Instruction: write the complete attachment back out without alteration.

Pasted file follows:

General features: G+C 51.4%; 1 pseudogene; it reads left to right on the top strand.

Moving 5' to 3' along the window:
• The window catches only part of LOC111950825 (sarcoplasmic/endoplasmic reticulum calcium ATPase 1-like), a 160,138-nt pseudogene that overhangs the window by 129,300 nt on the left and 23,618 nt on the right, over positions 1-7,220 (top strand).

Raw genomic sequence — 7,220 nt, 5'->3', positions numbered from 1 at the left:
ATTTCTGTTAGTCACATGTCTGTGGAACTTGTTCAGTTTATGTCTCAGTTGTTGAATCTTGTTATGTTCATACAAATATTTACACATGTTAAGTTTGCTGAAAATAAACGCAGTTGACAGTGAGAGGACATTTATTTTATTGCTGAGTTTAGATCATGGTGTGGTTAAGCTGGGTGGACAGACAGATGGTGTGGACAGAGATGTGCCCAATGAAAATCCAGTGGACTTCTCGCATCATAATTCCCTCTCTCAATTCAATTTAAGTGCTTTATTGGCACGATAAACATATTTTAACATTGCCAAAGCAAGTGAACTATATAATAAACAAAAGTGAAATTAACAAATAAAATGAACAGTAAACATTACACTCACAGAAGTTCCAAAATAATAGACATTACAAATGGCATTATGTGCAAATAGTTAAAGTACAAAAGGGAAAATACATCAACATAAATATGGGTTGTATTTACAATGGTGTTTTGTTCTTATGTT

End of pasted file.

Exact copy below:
General features: G+C 51.4%; 1 pseudogene; it reads left to right on the top strand.

Moving 5' to 3' along the window:
• The window catches only part of LOC111950825 (sarcoplasmic/endoplasmic reticulum calcium ATPase 1-like), a 160,138-nt pseudogene that overhangs the window by 129,300 nt on the left and 23,618 nt on the right, over positions 1-7,220 (top strand).

Raw genomic sequence — 7,220 nt, 5'->3', positions numbered from 1 at the left:
ATTTCTGTTAGTCACATGTCTGTGGAACTTGTTCAGTTTATGTCTCAGTTGTTGAATCTTGTTATGTTCATACAAATATTTACACATGTTAAGTTTGCTGAAAATAAACGCAGTTGACAGTGAGAGGACATTTATTTTATTGCTGAGTTTAGATCATGGTGTGGTTAAGCTGGGTGGACAGACAGATGGTGTGGACAGAGATGTGCCCAATGAAAATCCAGTGGACTTCTCGCATCATAATTCCCTCTCTCAATTCAATTTAAGTGCTTTATTGGCACGATAAACATATTTTAACATTGCCAAAGCAAGTGAACTATATAATAAACAAAAGTGAAATTAACAAATAAAATGAACAGTAAACATTACACTCACAGAAGTTCCAAAATAATAGACATTACAAATGGCATTATGTGCAAATAGTTAAAGTACAAAAGGGAAAATACATCAACATAAATATGGGTTGTATTTACAATGGTGTTTTGTTCTTATGTT